The event will feature a conversation with the publication editors, Bridget R. Cooks, curator of The Black Index and Sarah Watson, Chief Curator of the Hunter College Art Galleries with appearances by catalogue contributors Re’al Christian, CalvinJohn Smiley, Vivian Sming, and Ella Turenne. A discussion will follow focused on the Redaction font commissioned by Titus Kaphar and Reginald Dwayne Betts and featured in The Black Index with the designers who created it: Forest Young, Global Principal and Head of Design at Wolff Olins and Jeremy Mickel, Type Designer and owner of MCKL; moderated by Stephen Coles, Associate Curator at Letterform Archive in San Francisco.

This event is organized in concert with the presentation of The Black Index at the Palo Alto Art Center (May 1–August 14, 2021). For more information about the exhibition and tour schedule visit: https://www.theblackindex.art

The publication is available through Hirmer Verlag and University of Chicago Press

The Black Index publication is made possible by the support of the Ford Foundation, Fundación Almine y Bernard Ruiz-Picasso para el Arte, and the Leubsdorf Fund at Hunter College.

 

Art of and Around “The Underground Railroad”, June 17

Join Barry Jenkins and Michael Lobel as they discuss the influence of the visual arts on Jenkins’s critically acclaimed television adaptation of Colson Whitehead’s “The Underground Railroad.” In 2017, Jenkins received an Academy Award for Best Adapted Screenplay for his second feature, the Academy Award and Golden Globe winning Best Picture “Moonlight.” His adaptation of James Baldwin’s “If Beale Street Could Talk” received three Academy Award nominations and won Best Picture at the Independent Spirit Awards. Jenkins’s next feature film projects include a follow-up to “The Lion King” for Walt Disney Studios and a biopic of choreographer Alvin Ailey for Searchlight Pictures.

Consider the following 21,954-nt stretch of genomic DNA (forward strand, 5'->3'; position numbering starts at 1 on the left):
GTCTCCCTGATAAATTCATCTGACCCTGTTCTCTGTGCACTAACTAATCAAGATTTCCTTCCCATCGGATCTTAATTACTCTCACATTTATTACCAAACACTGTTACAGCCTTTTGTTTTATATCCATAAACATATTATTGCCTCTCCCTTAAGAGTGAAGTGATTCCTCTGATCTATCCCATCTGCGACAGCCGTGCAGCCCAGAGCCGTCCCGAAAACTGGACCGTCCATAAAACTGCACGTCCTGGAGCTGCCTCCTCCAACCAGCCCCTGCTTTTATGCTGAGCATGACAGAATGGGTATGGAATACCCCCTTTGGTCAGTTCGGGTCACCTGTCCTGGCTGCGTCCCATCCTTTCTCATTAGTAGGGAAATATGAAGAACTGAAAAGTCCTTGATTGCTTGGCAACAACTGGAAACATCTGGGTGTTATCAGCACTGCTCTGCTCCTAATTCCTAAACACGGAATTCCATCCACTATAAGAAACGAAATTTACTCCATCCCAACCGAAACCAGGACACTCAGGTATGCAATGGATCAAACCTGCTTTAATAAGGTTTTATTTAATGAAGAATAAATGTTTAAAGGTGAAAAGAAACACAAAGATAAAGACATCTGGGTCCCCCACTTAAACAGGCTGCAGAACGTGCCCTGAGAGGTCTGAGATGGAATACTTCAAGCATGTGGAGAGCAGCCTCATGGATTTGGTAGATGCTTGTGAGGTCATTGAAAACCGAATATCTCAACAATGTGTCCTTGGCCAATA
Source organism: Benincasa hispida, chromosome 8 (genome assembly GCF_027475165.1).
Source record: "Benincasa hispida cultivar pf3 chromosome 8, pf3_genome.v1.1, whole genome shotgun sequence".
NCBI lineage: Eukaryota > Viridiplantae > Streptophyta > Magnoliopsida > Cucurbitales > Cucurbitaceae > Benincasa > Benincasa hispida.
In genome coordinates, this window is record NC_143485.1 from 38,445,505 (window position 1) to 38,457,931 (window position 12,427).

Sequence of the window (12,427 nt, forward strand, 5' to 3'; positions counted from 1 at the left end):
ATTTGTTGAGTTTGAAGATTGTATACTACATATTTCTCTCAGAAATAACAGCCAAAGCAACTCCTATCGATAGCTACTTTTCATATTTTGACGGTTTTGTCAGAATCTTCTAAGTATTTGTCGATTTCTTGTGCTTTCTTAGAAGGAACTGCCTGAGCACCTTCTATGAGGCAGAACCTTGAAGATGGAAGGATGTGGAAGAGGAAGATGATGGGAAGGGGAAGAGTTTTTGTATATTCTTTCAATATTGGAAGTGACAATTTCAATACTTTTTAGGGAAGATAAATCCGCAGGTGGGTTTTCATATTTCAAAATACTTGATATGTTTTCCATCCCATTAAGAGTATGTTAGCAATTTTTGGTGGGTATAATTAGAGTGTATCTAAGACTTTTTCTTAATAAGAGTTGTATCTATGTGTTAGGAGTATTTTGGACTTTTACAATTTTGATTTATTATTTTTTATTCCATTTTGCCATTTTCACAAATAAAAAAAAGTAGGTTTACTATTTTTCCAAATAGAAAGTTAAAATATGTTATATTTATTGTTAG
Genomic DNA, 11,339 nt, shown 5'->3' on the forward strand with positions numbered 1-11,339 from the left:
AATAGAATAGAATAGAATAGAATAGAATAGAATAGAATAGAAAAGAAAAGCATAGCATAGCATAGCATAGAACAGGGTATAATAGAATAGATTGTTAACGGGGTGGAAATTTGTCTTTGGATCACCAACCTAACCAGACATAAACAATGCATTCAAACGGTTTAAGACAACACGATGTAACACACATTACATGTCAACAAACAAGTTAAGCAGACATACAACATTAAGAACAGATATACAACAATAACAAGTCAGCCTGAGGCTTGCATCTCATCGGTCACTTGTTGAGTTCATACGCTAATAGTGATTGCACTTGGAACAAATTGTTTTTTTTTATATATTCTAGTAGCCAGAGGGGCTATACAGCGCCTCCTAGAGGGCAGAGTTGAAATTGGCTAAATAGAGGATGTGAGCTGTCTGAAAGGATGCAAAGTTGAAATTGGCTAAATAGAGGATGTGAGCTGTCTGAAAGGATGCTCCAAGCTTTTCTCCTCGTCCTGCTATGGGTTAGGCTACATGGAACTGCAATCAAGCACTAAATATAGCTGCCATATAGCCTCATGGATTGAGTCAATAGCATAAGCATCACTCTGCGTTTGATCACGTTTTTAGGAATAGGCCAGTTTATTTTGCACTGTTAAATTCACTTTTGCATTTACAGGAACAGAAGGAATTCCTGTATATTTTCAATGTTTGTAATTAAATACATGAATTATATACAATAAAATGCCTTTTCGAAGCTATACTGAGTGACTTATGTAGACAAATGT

https://community.hunter.cuny.edu/hunterhome-barry-jenkins-reg-form

Summer Materials Kits

 
Summer 2021 (6W1-5/27/21-7/12/21) Kit Distribution Information
 
PICKUP INFORMATION:
  1. Kits will be distributed via LOCKER PICK-UP (CONTACTLESS) or IN-CLASS
  2. You MUST fill out the Google form with preferred pick-up method to receive a kit  <https://forms.gle/nw26C1CWK1UB9sRx6
  3. Kit distribution will occur May 27- June 3 (after this time kits will no longer be available to students)
  4. You will be permitted on campus, and on the 11th floor, only when the building is OPEN (if you are unsure if the building is open they should check the Hunter website and/or call Public Safety (212-772-4447) prior, to confirm)
  5. Lockers will be distinguished by COLORED PAPER SIGNAGE 
  6. Each sign will contain COURSE TYPE (i.e. Painting, Printmaking, Drawing,) COURSE INSTRUCTOR, and DAY/TIME OF CLASS
  7. Lockers will be SECURED WITH ZIP-TIES that you will cut (clippers provided), and retrieve the kit
HEALTH/SAFETY PROTOCOLS:
  1. You MUST complete the following in order to gain on-site access: Complete the COVID-19 Training on Blackboard
  2. Download and complete the Everbridge Symptom Checker within 4 hours of arrival <https://cisweb.cuny.edu/health-screening-app/User-Instructions-for-Health-Screening-App.pdf> (If students cannot download the app, or do not have a smartphone, there is a symptom checker kiosk in the West Lobby)
  3. You must have a CUNYOne ID Card (students who do not have a CUNYOne ID Card should visit www.hunter.cuny.edu/IDCard for  more information)
  4. Students who are immunocompromised or living out of state can arrange to have their kit/kits shipped (oversized or heavy items will be omitted)
  5. To schedule/arrange shipment of kit/kits, email artflman@hunter.cuny.edu

 

Hunter BFA Thesis Show May 18-June 5